This month, Disney’s live action adaptation of the animated classic, Beauty and the Beast, hit theaters – and bookworms everywhere are thrilled to see this library-loving princess brought to life. Belle has always been the Disney Princess for girls who love to read. After all, the very first time that we meet Belle, she’s headed to the bookstore (and to a scene that put ‘sliding on a rolling bookcase ladder’ on every bucket list). Later, the Beast shows us the way to every reader’s heart when he presents Belle with a stunning library. Books are everything to Belle – they are her form of escapism in the town and a mark of the Beast’s love.
It’s no wonder that when Belle learns that the Beast is almost illiterate, she decides to teach him how to read. She’s not the only Disney heroine who gives her romantic lead reading lessons, however. In Tarzan, Jane also learns that her wild new friend doesn’t know how to read and takes it on herself to teach him. Despite the many similarities in the two situations (and the fan theories that suggest Belle is even related to Jane!), these two women take very different approaches to lessons. While Jane starts at the very beginning, Belle launches straight in with the kind of reading that would be daunting to many good readers: Shakespeare. But whose method is better?
See Jane Teach
Jane uses the time-tested method for teaching young children to read: simple-sentence picture books in the style of ‘See Jane Run’. Maybe she just really wanted to teach Tarzan how to read her own name…
This makes sense. It allows Tarzan to learn the very basics. Short words are easy to understand and pronounce. The clear pictures help with learning, as Tarzan is able to see the words illustrated – although he might be too distracted by the strangely dressed children to be able to concentrate on it! In short, this is a sensible, classic decision of Jane’s.
It’s not, however, problem-free. These stories are designed for small children – and even then, they’re not that exciting. For a grown man, albeit one raised by apes, we can imagine that ‘See Jane Run’ doesn’t exactly provide an incentive to improve reading skills. Who would want to, if they thought that was all there was to read? Jane and her father are busy teaching Tarzan about bikes and astronomy and waltzes, and reading the words connected with these things would probably be far more interesting.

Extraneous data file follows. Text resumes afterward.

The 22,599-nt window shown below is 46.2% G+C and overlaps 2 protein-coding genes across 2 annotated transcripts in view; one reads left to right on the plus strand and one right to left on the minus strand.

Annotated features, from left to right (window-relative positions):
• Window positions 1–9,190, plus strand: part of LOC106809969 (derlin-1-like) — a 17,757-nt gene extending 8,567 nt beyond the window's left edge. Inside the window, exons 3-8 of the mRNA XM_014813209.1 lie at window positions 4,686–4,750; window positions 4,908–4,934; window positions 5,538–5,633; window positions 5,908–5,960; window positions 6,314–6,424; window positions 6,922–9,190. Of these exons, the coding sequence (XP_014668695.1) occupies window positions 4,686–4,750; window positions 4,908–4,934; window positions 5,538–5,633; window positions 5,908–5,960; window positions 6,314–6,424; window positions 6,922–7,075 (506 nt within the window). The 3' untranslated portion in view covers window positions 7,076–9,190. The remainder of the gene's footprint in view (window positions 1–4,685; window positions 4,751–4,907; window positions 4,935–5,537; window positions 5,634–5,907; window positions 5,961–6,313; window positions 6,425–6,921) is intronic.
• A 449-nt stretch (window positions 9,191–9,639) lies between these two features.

Also, we want to know why Jane even had these books with her in the first place. Was she intending to teach the gorillas how to read?!
Beauty and the Bard
Belle, meanwhile, isn’t having any of Jane’s picture books. With the vastness of that glorious castle library at their disposal, she reads Beast William Shakespeare’s Romeo And Juliet.
It’s certainly daunting and it wouldn’t necessary be the most useful kind of language to learn, either. Shakespearean English is far removed from the prose of most other books, so the Beast wouldn’t be able to easily transfer his new vocabulary to other stories. Luckily, the Beast did learn a tiny bit when he was still human (although he struggles with ‘two’…). This may seem odd – a French noble not taught to read Shakespeare? But we’ve seen glimpses of Adam as a young Prince – and if he didn’t want to do something, he wouldn’t. Which is probably what happened with reading lessons. Why would he care about a boring old book when he could do whatever he wanted?
This is why Belle’s approach is perfect. Adam has already gone through the basics and hated them. He thought that books were boring and ignored his entire library for years – until Belle read him a story that captured his heart. At the end of their first read, the Beast is enraptured, and begs her to read it again right away. That’s the mark of the true reader. How many times have we felt the urge to re-read a great book as soon as we close the back cover?
And The Winner Is…
Belle! While Jane stuck with how to read, Belle taught Beast why we read. She welcomed him into the magical stories that captured her own heart and sparked an interest that will carry Beast past the tough parts and to a place where he can love reading. We’re betting that even if Jane managed to present Tarzan with a library, he wouldn’t care enough to read it – but Beauty and the Beast will be sharing their library for the rest of their lives.
What are you most excited about seeing in Beauty and the Beast? Comment and let us know!